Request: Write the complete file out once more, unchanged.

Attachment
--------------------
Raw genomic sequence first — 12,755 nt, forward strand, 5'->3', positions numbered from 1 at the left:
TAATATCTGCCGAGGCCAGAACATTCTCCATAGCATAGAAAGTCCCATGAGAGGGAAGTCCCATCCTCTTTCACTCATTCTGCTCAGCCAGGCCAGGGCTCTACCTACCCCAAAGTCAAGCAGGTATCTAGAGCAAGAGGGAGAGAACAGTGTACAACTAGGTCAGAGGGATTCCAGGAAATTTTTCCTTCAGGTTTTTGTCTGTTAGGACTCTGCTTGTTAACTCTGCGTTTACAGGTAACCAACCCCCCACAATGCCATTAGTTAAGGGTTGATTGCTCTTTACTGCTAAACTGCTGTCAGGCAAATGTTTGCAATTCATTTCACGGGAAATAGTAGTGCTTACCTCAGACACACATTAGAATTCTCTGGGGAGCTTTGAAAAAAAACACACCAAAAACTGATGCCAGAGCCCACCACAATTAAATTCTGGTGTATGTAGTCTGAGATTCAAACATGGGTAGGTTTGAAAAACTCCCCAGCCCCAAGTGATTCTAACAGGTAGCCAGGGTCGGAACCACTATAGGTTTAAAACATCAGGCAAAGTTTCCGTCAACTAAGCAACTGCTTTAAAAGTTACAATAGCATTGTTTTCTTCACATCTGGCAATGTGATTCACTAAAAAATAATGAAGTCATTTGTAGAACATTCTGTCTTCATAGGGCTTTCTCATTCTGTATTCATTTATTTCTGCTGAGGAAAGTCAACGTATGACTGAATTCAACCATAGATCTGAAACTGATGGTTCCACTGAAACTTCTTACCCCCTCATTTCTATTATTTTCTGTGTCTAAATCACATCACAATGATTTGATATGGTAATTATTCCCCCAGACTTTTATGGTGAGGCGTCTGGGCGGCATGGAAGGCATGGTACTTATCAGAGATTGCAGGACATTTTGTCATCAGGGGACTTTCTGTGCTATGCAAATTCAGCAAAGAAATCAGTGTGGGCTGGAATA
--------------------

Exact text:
Raw genomic sequence first — 12,755 nt, forward strand, 5'->3', positions numbered from 1 at the left:
TAATATCTGCCGAGGCCAGAACATTCTCCATAGCATAGAAAGTCCCATGAGAGGGAAGTCCCATCCTCTTTCACTCATTCTGCTCAGCCAGGCCAGGGCTCTACCTACCCCAAAGTCAAGCAGGTATCTAGAGCAAGAGGGAGAGAACAGTGTACAACTAGGTCAGAGGGATTCCAGGAAATTTTTCCTTCAGGTTTTTGTCTGTTAGGACTCTGCTTGTTAACTCTGCGTTTACAGGTAACCAACCCCCCACAATGCCATTAGTTAAGGGTTGATTGCTCTTTACTGCTAAACTGCTGTCAGGCAAATGTTTGCAATTCATTTCACGGGAAATAGTAGTGCTTACCTCAGACACACATTAGAATTCTCTGGGGAGCTTTGAAAAAAAACACACCAAAAACTGATGCCAGAGCCCACCACAATTAAATTCTGGTGTATGTAGTCTGAGATTCAAACATGGGTAGGTTTGAAAAACTCCCCAGCCCCAAGTGATTCTAACAGGTAGCCAGGGTCGGAACCACTATAGGTTTAAAACATCAGGCAAAGTTTCCGTCAACTAAGCAACTGCTTTAAAAGTTACAATAGCATTGTTTTCTTCACATCTGGCAATGTGATTCACTAAAAAATAATGAAGTCATTTGTAGAACATTCTGTCTTCATAGGGCTTTCTCATTCTGTATTCATTTATTTCTGCTGAGGAAAGTCAACGTATGACTGAATTCAACCATAGATCTGAAACTGATGGTTCCACTGAAACTTCTTACCCCCTCATTTCTATTATTTTCTGTGTCTAAATCACATCACAATGATTTGATATGGTAATTATTCCCCCAGACTTTTATGGTGAGGCGTCTGGGCGGCATGGAAGGCATGGTACTTATCAGAGATTGCAGGACATTTTGTCATCAGGGGACTTTCTGTGCTATGCAAATTCAGCAAAGAAATCAGTGTGGGCTGGAATA